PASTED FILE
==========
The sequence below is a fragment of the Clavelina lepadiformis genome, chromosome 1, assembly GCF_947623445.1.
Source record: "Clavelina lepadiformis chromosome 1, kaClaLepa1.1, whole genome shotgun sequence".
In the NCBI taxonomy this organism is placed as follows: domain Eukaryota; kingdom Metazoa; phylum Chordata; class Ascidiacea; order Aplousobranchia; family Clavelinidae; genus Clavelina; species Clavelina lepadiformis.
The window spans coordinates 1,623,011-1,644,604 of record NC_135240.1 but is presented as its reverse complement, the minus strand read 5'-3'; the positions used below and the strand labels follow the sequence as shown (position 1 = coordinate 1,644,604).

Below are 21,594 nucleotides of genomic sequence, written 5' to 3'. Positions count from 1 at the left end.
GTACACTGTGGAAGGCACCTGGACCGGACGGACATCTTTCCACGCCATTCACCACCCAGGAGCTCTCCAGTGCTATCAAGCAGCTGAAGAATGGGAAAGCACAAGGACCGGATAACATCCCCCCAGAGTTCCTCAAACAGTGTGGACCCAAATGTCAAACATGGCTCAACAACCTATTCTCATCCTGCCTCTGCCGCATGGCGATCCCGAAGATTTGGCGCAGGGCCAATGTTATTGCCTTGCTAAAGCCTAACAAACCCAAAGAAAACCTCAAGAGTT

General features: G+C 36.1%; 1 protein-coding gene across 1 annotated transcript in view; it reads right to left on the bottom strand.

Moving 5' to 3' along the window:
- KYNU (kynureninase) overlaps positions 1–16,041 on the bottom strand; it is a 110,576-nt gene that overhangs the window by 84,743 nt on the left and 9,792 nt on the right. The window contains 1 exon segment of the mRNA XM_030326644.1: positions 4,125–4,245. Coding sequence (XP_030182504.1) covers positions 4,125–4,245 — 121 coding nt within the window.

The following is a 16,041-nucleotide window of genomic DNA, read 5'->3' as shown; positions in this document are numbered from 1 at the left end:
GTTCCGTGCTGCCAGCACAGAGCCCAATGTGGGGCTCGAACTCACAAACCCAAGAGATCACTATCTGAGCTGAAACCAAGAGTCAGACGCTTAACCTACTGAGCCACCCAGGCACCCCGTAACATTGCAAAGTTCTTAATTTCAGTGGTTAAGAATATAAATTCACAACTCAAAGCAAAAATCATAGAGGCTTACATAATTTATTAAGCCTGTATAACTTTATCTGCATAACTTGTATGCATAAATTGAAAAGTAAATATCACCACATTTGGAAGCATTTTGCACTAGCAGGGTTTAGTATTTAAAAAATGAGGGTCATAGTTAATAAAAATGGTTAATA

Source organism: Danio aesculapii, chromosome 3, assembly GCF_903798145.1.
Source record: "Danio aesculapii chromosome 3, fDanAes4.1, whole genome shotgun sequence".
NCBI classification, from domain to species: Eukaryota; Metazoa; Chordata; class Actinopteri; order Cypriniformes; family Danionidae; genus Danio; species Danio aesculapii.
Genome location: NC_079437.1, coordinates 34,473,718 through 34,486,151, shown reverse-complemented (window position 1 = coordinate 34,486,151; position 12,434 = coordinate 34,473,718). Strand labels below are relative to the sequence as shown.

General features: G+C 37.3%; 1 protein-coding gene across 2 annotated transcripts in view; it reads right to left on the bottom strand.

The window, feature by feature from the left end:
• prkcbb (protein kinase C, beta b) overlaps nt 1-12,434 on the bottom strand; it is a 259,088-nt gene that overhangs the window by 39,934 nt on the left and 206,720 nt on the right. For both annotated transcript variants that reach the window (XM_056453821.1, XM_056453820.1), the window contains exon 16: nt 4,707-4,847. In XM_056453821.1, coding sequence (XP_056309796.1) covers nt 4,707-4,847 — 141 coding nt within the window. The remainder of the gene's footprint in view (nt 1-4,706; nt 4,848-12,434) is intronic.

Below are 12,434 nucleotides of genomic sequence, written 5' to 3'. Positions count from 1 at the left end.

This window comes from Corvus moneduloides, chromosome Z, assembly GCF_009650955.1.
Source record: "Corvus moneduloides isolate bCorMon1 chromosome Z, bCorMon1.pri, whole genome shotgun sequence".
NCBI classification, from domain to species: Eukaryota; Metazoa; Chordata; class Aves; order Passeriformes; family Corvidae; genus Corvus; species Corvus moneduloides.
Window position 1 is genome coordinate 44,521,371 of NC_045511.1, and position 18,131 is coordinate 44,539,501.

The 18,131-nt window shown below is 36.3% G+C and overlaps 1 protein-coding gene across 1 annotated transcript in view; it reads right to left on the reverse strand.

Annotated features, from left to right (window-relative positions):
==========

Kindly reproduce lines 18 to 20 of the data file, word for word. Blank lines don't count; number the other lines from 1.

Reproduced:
• prkcbb (protein kinase C, beta b) overlaps nt 1-12,434 on the bottom strand; it is a 259,088-nt gene that overhangs the window by 39,934 nt on the left and 206,720 nt on the right. For both annotated transcript variants that reach the window (XM_056453821.1, XM_056453820.1), the window contains exon 16: nt 4,707-4,847. In XM_056453821.1, coding sequence (XP_056309796.1) covers nt 4,707-4,847 — 141 coding nt within the window. The remainder of the gene's footprint in view (nt 1-4,706; nt 4,848-12,434) is intronic.

Below are 12,434 nucleotides of genomic sequence, written 5' to 3'. Positions count from 1 at the left end.

This window comes from Corvus moneduloides, chromosome Z, assembly GCF_009650955.1.